Naun

Naun

Wholemeal bread

By
From
The Complete Middle Eastern Cookbook
Makes
8
Photographer
Alan Benson

The breads of Afghanistan are similar to those of neighbouring Iran on one side, and India on the other. Basically two breads are widely eaten: one is the large, flat lawash or parakee baked on the wall of a beehive oven called the tandour; the other is naun, similar to the Punjabi naan in shape. Wholemeal flour is generally used, and the bread is leavened with a fermented starter. As you really have to know how to handle such a starter, it is better to use conventional yeast, though the flavour is not quite the same.

Ingredients

Quantity Ingredient
2 teaspoons dried yeast
450g wholemeal flour
300g plain flour
1 1/2 teaspoons salt
oil, for shaping

Method

  1. Dissolve the yeast in 60 ml warm water.
  2. Put the flours and salt in a mixing bowl and stir well with a balloon whisk to combine — this is just as effective as a sieve and the flakes from the wholemeal flour are retained. Remove about 150 g of the flour and set aside.
  3. Add 440 ml warm water to the yeast mixture and pour into the centre of the flour. Stir a little flour into the liquid to thicken it slightly, cover the bowl and leave it in a warm place for 10 minutes, or until the liquid is frothy.
  4. Stir in the remaining flour, then beat by hand for 20 minutes, gradually kneading in the reserved flour towards the end of this time. Alternatively, beat the dough for 15 minutes using an electric mixer with a dough hook, gradually adding as much of the reserved flour as the mixture will take.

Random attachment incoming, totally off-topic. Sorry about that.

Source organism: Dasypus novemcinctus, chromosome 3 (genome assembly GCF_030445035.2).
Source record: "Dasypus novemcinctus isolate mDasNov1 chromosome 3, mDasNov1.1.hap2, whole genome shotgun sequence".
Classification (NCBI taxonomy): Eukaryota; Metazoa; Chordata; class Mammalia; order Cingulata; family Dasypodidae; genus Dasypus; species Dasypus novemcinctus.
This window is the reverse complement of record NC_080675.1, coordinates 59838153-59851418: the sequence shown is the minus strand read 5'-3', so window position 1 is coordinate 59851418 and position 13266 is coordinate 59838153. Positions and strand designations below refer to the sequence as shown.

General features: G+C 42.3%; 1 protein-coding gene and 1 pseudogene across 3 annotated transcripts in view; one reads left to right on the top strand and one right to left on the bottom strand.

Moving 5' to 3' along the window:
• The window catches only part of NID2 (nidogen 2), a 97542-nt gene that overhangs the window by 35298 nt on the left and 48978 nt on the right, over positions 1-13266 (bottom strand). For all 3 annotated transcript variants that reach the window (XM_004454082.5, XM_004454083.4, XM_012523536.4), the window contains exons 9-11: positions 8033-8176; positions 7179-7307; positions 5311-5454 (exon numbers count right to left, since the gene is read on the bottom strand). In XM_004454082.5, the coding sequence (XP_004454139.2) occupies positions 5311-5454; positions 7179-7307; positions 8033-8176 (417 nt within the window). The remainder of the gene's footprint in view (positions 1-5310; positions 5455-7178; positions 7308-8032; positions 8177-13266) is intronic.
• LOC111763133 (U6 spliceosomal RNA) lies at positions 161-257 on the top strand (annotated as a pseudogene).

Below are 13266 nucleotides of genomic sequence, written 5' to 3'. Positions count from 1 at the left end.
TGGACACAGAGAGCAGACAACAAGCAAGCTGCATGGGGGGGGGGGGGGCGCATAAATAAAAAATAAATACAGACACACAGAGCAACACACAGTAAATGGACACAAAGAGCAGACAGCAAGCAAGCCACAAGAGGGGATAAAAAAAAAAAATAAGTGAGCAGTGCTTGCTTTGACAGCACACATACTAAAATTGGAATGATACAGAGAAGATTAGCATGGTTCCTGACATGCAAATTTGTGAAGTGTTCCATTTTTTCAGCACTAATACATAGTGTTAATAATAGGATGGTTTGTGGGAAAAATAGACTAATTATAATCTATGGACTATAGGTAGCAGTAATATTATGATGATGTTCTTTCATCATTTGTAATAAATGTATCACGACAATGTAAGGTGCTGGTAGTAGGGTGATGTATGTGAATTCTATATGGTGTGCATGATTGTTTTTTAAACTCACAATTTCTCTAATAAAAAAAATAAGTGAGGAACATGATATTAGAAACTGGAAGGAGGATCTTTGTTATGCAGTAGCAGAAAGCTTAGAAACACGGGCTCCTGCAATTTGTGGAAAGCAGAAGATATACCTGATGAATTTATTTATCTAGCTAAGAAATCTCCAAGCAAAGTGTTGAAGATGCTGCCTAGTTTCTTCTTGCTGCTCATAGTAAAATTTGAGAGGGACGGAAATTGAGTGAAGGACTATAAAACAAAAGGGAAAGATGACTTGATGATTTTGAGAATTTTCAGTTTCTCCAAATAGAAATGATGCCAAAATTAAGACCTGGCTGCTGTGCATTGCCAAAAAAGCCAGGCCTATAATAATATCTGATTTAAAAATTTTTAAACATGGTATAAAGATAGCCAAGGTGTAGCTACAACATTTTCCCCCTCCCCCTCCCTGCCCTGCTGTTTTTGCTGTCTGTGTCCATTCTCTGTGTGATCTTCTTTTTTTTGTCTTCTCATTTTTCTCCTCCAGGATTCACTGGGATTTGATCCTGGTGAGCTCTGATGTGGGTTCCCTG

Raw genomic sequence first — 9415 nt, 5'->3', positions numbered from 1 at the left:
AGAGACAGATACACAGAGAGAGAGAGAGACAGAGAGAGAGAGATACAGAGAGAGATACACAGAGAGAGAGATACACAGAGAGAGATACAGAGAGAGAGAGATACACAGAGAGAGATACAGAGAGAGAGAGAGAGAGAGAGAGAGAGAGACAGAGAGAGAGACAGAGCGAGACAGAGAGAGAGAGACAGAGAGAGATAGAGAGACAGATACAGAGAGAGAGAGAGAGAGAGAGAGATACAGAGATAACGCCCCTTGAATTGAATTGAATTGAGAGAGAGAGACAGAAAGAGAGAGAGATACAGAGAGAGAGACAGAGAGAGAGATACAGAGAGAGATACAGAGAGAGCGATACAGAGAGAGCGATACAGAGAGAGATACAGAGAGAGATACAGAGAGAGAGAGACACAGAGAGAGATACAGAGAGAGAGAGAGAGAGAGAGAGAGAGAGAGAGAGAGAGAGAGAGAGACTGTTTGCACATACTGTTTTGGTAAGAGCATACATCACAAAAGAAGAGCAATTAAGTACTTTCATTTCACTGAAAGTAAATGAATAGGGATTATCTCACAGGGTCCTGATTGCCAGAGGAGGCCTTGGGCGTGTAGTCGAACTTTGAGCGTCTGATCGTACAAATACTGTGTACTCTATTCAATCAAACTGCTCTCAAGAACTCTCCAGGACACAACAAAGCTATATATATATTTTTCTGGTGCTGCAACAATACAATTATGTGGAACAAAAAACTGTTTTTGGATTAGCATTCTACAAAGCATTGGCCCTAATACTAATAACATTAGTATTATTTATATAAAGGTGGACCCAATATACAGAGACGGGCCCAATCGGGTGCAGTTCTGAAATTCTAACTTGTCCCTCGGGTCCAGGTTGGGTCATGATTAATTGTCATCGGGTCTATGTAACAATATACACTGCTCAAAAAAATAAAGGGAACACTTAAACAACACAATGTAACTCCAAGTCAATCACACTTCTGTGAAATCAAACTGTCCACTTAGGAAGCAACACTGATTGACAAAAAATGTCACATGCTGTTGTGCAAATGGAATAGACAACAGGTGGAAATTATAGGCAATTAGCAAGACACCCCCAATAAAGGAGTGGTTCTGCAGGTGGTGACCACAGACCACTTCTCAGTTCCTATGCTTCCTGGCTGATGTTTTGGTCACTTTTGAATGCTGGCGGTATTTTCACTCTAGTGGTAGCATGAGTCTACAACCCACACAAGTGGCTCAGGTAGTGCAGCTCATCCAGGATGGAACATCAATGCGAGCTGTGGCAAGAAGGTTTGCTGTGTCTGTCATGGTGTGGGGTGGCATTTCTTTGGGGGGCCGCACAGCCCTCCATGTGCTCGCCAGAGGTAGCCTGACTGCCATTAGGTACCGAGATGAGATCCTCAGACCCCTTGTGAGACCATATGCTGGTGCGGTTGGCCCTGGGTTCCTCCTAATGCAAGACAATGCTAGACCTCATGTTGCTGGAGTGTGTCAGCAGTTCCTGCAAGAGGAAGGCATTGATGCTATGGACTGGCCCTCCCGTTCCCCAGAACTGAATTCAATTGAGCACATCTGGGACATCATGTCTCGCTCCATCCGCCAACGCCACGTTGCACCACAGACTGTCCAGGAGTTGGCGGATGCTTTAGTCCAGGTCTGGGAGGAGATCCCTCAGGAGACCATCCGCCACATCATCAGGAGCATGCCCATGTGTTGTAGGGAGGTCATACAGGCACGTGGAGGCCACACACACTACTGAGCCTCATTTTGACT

5. Cover the bowl and leave the dough in a warm place to rise until it has doubled in size – 30 minutes to 1 hour.
  6. Preheat the oven to 220°C. With oiled hands, divide the dough into eight equal portions, then roll into balls.
  7. Lightly oil your hands and, working on an oiled work surface, press a ball of dough into a tear shape, about 1 cm thick. Place the shaped loaves on baking trays, cover with cloths and leave for 15 minutes.
  8. Dip a forefinger in oil and make three parallel grooves in each loaf, about 2 cm in from the edge, by pressing the side of the finger along the length of the bread. You will end up with ridged, tear-shaped loaves, each with three grooves, the middle groove longer than those on either side.
  9. Bake the loaves on the middle shelf of the oven for 15 minutes, or until the loaves are lightly browned and cooked. Wrap in a cloth as they come out of the oven.
Tags:
The Complete Middle Eastern Cookbook
Tess
Mallos
Middle Eastern
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